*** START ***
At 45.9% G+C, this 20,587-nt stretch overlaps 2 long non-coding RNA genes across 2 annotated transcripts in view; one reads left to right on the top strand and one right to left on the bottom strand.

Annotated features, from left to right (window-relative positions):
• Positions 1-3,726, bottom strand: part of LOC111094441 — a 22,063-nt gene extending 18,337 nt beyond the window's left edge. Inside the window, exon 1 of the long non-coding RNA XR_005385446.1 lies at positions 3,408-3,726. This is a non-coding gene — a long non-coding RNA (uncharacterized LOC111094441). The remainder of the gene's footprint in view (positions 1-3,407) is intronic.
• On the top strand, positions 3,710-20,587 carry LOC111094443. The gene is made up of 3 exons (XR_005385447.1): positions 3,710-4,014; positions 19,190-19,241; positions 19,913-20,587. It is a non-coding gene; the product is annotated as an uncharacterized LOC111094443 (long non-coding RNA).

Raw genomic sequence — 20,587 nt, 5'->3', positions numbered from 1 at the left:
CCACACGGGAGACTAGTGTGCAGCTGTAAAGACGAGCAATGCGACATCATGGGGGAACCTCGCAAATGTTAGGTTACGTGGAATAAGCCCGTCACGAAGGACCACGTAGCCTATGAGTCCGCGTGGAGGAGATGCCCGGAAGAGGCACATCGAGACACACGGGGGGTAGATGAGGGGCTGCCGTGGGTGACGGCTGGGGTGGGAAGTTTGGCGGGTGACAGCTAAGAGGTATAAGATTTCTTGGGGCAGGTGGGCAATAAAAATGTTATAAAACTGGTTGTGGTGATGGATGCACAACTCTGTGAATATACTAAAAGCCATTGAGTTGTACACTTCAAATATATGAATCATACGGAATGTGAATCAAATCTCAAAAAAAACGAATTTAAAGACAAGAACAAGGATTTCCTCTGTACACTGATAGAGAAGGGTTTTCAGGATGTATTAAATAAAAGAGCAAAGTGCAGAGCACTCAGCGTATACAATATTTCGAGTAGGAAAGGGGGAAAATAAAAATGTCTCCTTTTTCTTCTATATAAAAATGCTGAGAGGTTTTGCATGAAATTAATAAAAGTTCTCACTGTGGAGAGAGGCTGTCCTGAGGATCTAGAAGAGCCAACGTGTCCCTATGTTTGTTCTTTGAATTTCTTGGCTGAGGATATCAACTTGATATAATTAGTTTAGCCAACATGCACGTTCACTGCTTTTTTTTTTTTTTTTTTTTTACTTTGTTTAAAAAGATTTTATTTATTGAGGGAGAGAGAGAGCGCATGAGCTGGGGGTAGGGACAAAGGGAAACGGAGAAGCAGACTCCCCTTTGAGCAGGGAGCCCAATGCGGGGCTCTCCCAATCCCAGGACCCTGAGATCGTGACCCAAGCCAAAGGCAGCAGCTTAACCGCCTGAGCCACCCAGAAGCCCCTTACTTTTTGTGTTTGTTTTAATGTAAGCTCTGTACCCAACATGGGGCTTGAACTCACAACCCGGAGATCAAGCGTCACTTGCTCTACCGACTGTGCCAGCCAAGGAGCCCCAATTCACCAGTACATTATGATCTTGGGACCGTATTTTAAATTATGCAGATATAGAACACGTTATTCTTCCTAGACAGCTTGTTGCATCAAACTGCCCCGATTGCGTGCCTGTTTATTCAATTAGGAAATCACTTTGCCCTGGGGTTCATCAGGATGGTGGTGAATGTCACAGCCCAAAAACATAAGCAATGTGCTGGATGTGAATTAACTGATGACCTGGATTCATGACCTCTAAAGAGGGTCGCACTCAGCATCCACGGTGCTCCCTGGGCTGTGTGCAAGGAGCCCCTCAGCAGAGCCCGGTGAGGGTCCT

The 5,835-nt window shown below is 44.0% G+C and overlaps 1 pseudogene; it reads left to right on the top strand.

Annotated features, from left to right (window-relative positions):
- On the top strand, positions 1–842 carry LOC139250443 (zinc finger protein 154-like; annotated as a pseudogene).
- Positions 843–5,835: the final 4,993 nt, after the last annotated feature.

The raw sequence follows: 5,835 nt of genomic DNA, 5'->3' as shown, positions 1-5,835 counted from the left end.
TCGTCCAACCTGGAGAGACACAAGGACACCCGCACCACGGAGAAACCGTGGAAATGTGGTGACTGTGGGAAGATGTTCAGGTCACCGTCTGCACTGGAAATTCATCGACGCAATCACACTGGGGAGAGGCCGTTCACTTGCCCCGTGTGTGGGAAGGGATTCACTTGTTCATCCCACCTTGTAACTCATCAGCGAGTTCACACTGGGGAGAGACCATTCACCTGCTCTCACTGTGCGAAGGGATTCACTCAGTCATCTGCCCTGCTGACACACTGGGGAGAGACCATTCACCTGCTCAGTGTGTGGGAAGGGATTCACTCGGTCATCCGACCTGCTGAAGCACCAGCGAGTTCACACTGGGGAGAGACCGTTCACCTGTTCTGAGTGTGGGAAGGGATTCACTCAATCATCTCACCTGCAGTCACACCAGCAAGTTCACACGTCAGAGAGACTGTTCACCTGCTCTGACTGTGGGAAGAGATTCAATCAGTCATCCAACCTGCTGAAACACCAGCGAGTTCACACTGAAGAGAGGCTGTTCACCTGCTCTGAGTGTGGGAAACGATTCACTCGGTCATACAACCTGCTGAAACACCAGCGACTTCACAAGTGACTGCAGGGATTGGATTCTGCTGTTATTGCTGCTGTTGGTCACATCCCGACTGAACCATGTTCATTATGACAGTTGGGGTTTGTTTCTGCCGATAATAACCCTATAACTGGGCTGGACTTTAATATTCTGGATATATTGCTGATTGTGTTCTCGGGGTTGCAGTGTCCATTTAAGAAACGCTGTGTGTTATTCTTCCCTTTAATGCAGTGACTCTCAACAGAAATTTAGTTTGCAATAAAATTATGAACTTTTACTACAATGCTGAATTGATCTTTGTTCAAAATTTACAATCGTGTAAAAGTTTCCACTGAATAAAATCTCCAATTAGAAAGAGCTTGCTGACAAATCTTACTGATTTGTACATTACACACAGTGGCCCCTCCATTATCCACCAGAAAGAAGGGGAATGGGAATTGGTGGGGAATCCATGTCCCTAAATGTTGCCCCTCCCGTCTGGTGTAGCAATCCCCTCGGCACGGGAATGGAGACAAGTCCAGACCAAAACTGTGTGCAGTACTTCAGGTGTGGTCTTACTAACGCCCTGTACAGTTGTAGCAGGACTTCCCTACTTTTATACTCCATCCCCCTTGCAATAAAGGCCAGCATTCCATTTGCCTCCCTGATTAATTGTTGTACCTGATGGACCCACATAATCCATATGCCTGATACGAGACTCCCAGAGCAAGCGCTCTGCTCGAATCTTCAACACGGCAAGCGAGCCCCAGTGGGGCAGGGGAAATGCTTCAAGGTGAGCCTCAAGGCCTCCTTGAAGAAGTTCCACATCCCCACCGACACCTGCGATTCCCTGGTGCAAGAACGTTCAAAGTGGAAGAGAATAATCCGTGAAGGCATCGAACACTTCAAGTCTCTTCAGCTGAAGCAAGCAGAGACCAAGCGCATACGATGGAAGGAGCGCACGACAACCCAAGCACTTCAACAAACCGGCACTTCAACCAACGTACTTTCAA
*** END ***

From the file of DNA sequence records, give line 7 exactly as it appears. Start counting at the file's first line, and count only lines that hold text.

The 5,835-nt window shown below is 44.0% G+C and overlaps 1 pseudogene; it reads left to right on the top strand.